Blog Post

If stylus = fail, Samsung’s Galaxy Note has 5M failures

Apparently a 5.3-inch smartphone isn’t too big, and having stylus to go with it doesn’t mean it’s a failure: Samsung announced 5 million sales of its Galaxy Note in a blog post on Wednesday. Previously, the company has reported device shipments, but Samsung specifically means actual end-user sales, making the oversized phone — or undersized tablet — just the right size for success.

I suspect that because of the size and stylus, the Note can’t be properly evaluated in a short hands-on session. I tried to do just that and came away with mixed feelings: Nice hardware, but an odd-feeling size in the hand; likely because there have been so few devices in this size range. But if the handset can replace both a phone and tablet while still being highly portable, that’s a plus. Clearly, 5 million people think so.

The Galaxy Note, an LTE device on AT&T’s (s t) network here in the U.S., has only been available here since Feb. 19 even though it launched overseas in October. And Samsung shipped 1 million Galaxy Notes before the end of December. That tells me that most of the sales have likely come from Asia and Europe. Asia actually makes the most sense as I recall the early days of Window Mobile (s msft) nearly a decade ago: The stylus-based devices often did well in Asia because of the handwriting support for the character-based languages in that region of the world.

Even so, I wouldn’t count out the Galaxy Note in the U.S. even though many here have an “anti-stylus” mentality. Along with the upcoming upgrade to Android 4.0(s GOOG) for the Galaxy Note, Samsung is adding a Premium Suite of software that will give even stylus naysayers more value from the device’s included S-Pen.

22 Responses to “If stylus = fail, Samsung’s Galaxy Note has 5M failures”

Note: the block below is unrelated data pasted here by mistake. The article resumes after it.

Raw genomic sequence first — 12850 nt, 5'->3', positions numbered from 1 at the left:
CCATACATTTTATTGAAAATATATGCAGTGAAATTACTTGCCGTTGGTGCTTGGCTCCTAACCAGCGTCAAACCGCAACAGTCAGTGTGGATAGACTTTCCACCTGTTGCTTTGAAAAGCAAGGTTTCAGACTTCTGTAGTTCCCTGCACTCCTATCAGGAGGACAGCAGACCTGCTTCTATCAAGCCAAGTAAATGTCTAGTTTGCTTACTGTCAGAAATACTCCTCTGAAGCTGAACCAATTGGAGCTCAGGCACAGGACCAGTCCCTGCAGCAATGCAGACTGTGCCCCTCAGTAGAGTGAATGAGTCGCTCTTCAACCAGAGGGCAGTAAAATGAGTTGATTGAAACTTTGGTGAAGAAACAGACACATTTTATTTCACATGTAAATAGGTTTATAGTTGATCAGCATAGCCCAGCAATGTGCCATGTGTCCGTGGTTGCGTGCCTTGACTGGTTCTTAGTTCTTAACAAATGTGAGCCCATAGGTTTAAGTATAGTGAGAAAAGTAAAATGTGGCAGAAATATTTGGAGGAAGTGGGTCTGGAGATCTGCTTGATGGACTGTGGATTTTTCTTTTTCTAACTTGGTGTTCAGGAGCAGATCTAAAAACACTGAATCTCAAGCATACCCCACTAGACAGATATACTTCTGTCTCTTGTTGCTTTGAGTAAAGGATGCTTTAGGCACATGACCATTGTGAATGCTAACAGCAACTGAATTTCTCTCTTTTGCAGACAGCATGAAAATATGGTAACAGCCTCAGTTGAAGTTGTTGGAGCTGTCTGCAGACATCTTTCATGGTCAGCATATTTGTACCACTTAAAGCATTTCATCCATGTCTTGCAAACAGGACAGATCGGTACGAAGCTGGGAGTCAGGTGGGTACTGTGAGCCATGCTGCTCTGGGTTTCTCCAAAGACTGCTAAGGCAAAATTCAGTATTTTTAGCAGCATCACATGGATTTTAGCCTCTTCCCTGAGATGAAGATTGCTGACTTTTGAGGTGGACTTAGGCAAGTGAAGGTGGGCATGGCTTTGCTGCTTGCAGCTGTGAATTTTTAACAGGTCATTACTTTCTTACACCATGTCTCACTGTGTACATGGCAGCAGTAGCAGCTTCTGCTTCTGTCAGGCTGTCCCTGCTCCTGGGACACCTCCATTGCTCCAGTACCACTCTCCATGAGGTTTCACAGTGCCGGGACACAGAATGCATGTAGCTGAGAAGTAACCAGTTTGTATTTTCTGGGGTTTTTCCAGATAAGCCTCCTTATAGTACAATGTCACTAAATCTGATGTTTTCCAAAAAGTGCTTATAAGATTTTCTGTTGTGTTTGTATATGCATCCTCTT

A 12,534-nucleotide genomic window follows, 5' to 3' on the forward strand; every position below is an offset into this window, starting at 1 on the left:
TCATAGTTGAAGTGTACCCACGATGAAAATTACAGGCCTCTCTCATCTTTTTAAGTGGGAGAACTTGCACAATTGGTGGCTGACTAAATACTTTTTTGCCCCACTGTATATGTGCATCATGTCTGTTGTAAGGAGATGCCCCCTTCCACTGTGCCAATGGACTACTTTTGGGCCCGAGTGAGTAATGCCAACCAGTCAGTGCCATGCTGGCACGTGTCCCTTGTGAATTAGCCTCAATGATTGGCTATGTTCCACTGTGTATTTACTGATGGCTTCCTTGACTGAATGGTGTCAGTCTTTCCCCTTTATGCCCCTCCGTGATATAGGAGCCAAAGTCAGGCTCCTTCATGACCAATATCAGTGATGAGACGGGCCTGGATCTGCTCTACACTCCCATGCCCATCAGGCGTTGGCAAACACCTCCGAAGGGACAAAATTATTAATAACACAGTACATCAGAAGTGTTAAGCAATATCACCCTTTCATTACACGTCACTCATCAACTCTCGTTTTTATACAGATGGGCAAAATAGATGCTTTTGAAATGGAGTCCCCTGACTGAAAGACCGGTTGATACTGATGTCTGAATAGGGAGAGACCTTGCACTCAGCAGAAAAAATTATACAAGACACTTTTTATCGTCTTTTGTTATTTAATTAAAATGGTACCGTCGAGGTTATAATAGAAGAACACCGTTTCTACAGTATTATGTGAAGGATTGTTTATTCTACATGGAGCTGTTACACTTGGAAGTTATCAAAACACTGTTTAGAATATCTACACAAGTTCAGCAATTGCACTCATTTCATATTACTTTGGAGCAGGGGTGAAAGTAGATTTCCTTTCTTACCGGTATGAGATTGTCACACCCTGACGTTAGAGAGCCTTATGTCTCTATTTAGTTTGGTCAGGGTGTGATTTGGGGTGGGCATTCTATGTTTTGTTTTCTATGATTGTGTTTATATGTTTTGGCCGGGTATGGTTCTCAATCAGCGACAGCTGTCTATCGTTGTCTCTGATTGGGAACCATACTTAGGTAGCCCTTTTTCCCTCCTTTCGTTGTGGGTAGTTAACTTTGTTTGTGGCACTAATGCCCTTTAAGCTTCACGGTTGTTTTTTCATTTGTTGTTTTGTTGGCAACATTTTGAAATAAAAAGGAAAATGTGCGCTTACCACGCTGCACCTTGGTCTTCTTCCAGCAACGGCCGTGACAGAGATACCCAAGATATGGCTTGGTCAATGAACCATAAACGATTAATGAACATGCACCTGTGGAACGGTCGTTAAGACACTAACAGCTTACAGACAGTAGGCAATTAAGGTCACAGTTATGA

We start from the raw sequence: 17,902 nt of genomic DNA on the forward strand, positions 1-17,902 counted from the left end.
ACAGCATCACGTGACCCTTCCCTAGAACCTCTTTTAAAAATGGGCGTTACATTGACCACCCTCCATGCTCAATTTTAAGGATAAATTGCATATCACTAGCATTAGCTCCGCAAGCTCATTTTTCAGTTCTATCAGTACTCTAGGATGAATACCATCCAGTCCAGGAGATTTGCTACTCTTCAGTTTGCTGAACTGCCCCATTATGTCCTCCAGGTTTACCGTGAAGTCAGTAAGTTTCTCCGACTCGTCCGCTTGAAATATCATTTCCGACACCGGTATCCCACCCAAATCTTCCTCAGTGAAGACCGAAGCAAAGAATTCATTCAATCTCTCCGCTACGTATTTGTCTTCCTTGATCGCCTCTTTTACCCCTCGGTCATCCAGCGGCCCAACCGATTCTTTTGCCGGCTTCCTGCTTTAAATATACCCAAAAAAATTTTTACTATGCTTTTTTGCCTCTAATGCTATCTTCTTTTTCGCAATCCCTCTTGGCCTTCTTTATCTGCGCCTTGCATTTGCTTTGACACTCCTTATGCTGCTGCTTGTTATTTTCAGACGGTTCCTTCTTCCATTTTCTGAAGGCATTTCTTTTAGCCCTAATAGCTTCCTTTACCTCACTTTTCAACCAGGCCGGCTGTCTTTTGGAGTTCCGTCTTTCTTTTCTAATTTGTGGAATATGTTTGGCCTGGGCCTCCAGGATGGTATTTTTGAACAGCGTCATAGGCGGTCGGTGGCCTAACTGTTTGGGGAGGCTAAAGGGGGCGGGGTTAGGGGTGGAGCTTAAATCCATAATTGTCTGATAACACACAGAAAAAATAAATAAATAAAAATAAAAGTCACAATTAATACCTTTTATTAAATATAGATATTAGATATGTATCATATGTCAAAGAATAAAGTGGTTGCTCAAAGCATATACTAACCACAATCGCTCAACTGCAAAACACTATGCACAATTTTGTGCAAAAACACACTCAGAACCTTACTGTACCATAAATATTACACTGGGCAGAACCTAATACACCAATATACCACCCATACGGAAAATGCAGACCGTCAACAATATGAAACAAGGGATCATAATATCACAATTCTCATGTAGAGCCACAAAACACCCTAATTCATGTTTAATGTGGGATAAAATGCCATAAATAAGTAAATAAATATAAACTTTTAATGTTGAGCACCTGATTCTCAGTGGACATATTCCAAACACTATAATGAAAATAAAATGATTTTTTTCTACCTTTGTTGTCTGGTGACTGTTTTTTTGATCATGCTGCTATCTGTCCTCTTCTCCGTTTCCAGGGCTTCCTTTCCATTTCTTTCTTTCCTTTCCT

1. Antonio da Cruz

    I got my Note in November. Once my family spent a couple of hours around it they all migrated to it. My sisters in February from Iphone, my wife from a blackberry. It is probably the most addictive handheld device ever made. I absolutely love it. I challenge anyone to spend 30 days with one and then try go back to a “regular” phone.

    • Arthur Del Mundo

      Because the S-Pen is NOT the same as a stylus you use on any capacitive touch screen. In fact, the only other “stylus” compatible with it are the ones made by Wacom because the digitizer on the Note is a Wacom digitizer, just like the digital drawing pads used by graphic artists, architects, engineers, etc on PCs. You can’t use a stylus on the Note and conversely you can’t use the S-Pen on just about anything else either. Try using the S-Pen on an iPhone, iPad, or just about every other phone or tab running Android or WP7 and it won’t work. Only other compatible devices for the S-Pen would be the HTC Flyer Tab and the Galaxy Note 10.1 Tab as of right now.

  2. Sven Banan

    The thing constantly overlooked when discussing the note is that stylus use is completely optional, which makes it totally different than the palm pilot etc which is always referred to. If you don’t like the stylus, just leave it and use your fingers. Why are people complaining about the stylus? How can it ever be a drawback when there is not one situation where you are required to use it? I don’t think anyone whining about the stylus has actually tried the Note themselves..